My last post was about my new model, the Berkshire model, whereby I find great companies managed by great people, and hold them. This lets them do the hard work, while I just need to keep tabs on them, monitor developments, and then if all is well, hopefully receive the dividend.
This was going quite well. The only mistake and issue still lingering in my portfolio is my substantial stake in food retailer Choppies. The share is still suspended so there is nothing I can do, although they have now released all the outstanding financial statements, and I am hoping that the share will trade again soon. The business itself seems to be intact.
Then however came a pandemic. The world changed. Fortunately, I was well positioned in that I have generally avoided companies with high debt, and had no exposure to the gaming/hospitality/travel/restaurant sector. My biggest holding by far is a boring plastics and packaging business with no debt, lots of cash, and that continued grinding out containers for sanitizers/cleaning products and a myriad of other essentail products even while most of the businesses in the country were under a hard lockdown. It was a good feeling with all the stress related to lockdowns/pandemics/economic devastation etc. to wake up in the middle of the night knowing that you at least have a stake in a business that even at 2am on a stormy Cape Town winters night is carrying on 24hrs a day/5.5 days a week, producing things everybody needs, in contrast to the thousands of businesses that could not even open their doors and subsequently and tragically had no income.
The pandemic made me again reassess my portfolio, and I decided to make one fairly substantial change. I want businesses that can operate under fairly extreme conditions, including a pandemic. A business that I have owned before and have continued to follow, Value Group, was available at a very cheap price (a price earnings ratio of about 4 at time of purchase). This business is in logistics and so moves among other things, essential goods, around the country. It is a very good operator, generates a lot of cash, has been consistently profitable and paid dividends in good and bad times. It has even been buying back its own shares. Unfortunately, if I bought something, I had to sell something. I took advantage of a spike in the value of a property developer’s shares I held. This company is also very cheap, perhaps even slightly cheaper, but to me the risk was much higher. In a recession/depression people will be less likely to buy apartments than the need for goods to be transported and warehoused, they also rely on debt to build the apartments before selling them. Value Group’s results which came out after my purchase were excellent and the business continued through lockdown, and declared a dividend. The property business was closed for two months and had to skip the dividend.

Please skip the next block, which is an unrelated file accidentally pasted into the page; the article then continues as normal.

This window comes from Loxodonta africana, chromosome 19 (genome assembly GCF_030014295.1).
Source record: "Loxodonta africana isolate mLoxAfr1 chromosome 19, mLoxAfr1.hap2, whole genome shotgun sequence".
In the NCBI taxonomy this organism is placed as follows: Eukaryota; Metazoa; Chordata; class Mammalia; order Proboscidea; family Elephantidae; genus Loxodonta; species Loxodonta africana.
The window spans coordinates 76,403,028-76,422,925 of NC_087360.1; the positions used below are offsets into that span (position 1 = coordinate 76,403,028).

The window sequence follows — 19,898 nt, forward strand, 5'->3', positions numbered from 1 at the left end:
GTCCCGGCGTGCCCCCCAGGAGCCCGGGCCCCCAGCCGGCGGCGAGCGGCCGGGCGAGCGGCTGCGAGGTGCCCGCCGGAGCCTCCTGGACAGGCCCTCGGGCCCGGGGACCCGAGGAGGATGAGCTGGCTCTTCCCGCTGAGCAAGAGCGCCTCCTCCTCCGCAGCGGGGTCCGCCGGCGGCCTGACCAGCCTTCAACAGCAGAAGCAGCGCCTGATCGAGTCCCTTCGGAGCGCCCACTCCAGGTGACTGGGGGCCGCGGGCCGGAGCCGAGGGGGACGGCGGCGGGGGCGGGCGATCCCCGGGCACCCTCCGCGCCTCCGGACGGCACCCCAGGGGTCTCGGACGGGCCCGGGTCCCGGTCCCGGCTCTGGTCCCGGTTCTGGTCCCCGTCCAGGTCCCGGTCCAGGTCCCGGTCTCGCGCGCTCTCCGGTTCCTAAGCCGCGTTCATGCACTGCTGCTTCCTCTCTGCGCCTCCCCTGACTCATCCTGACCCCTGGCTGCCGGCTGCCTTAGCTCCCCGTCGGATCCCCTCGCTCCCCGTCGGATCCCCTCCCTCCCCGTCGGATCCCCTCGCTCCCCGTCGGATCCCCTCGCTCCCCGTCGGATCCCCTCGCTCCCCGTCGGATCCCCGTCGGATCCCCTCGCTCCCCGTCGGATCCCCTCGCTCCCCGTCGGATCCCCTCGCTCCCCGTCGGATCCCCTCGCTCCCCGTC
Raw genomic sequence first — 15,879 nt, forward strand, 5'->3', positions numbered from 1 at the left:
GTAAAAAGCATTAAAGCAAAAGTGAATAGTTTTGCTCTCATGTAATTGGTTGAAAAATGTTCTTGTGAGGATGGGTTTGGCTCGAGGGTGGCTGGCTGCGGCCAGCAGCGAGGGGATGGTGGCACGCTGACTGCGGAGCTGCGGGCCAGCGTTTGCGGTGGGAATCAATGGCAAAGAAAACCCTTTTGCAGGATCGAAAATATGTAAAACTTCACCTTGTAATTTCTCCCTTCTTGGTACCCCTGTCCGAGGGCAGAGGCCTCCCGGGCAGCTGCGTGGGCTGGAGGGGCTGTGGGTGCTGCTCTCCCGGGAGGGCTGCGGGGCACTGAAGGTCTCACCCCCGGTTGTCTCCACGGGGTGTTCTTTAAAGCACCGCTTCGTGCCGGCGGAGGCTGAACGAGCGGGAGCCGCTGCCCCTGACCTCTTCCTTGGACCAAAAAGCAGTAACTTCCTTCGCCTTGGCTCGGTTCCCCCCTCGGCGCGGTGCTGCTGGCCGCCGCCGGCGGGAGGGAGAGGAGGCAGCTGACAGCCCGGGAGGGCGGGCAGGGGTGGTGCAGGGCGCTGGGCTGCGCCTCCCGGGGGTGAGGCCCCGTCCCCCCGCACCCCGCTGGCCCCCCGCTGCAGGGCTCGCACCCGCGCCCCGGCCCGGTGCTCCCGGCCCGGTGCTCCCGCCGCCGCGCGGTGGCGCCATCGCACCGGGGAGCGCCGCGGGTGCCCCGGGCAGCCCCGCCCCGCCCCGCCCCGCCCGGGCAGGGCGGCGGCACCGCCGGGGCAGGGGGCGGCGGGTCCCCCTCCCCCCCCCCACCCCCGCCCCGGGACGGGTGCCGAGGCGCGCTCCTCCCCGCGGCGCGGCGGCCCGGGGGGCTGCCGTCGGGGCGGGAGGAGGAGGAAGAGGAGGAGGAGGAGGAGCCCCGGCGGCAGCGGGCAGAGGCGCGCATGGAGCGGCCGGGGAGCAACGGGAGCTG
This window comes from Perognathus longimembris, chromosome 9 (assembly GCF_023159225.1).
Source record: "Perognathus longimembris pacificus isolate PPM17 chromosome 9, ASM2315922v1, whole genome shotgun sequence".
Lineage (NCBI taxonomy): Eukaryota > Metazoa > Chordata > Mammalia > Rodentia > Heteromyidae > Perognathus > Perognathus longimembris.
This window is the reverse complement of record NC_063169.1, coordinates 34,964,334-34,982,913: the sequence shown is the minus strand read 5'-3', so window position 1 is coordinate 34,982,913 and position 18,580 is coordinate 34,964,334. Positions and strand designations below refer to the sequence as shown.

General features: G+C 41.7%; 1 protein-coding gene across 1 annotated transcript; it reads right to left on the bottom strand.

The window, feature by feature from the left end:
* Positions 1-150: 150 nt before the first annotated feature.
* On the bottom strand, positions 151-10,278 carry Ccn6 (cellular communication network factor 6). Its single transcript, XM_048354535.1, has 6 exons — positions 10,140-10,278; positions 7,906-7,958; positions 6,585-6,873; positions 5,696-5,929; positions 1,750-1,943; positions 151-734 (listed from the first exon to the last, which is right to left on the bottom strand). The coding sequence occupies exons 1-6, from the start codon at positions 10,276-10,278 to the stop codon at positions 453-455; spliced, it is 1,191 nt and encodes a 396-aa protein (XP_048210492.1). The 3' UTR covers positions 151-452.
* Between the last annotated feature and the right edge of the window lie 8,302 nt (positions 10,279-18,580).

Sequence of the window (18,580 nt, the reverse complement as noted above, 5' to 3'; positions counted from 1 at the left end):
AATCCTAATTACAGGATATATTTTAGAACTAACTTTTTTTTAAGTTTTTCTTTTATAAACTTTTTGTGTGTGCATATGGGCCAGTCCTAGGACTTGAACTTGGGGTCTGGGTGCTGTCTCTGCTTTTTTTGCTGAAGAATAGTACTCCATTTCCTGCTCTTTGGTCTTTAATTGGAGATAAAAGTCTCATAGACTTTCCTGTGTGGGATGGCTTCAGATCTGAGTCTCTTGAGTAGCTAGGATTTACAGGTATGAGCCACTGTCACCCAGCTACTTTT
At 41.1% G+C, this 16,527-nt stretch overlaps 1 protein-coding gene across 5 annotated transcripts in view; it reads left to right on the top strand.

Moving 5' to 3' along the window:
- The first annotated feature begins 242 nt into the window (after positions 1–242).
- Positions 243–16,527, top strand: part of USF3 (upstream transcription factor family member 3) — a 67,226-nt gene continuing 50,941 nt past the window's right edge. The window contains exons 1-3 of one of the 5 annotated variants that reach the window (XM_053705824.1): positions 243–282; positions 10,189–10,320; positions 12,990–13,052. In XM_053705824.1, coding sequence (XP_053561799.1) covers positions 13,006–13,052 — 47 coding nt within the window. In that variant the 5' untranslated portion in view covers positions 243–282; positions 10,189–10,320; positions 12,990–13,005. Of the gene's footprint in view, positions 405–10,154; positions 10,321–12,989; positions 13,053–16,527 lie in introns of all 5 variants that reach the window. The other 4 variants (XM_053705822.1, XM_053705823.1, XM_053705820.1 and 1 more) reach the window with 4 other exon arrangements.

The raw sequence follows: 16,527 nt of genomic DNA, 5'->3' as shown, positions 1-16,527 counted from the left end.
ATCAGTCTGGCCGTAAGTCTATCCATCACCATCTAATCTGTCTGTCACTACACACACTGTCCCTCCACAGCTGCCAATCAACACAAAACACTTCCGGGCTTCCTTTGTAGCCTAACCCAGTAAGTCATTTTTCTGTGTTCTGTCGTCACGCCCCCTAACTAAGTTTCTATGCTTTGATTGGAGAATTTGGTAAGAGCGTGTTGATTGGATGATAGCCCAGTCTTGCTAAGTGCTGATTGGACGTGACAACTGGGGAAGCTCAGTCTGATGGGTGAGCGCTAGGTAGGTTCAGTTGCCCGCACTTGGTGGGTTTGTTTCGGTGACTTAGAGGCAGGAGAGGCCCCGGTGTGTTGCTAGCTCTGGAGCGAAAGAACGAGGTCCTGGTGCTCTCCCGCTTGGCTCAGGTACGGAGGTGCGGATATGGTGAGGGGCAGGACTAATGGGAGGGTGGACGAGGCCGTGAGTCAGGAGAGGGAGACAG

I have a lot of respect for the property company, and may buy back some shares sold, but for now I want safety, and need dividends.
It has not been an easy time for investors, especially those exposed to South African shares, which unlike their foreign counterparts, have not recovered. I do though believe that their is fantastic Value (excuse the pun) available, and together with these stocks I now have in my portfolio, hope to ride out the storm.
A side benefit of my experience with Choppies has been to be extra vigilant to risk and to reduce it where possible. This portfolio change has so far worked well on a comparative performance basis, but even if it does not, the risk has definitely reduced. Has your appetite for risk changed? Let me know if this pandemic made you reassess your portfolio? Thank you for reading and stay safe
Disclaimer: As usual, please do your own homework on any shares I write about. Not everybody would agree that this share is a safe bet.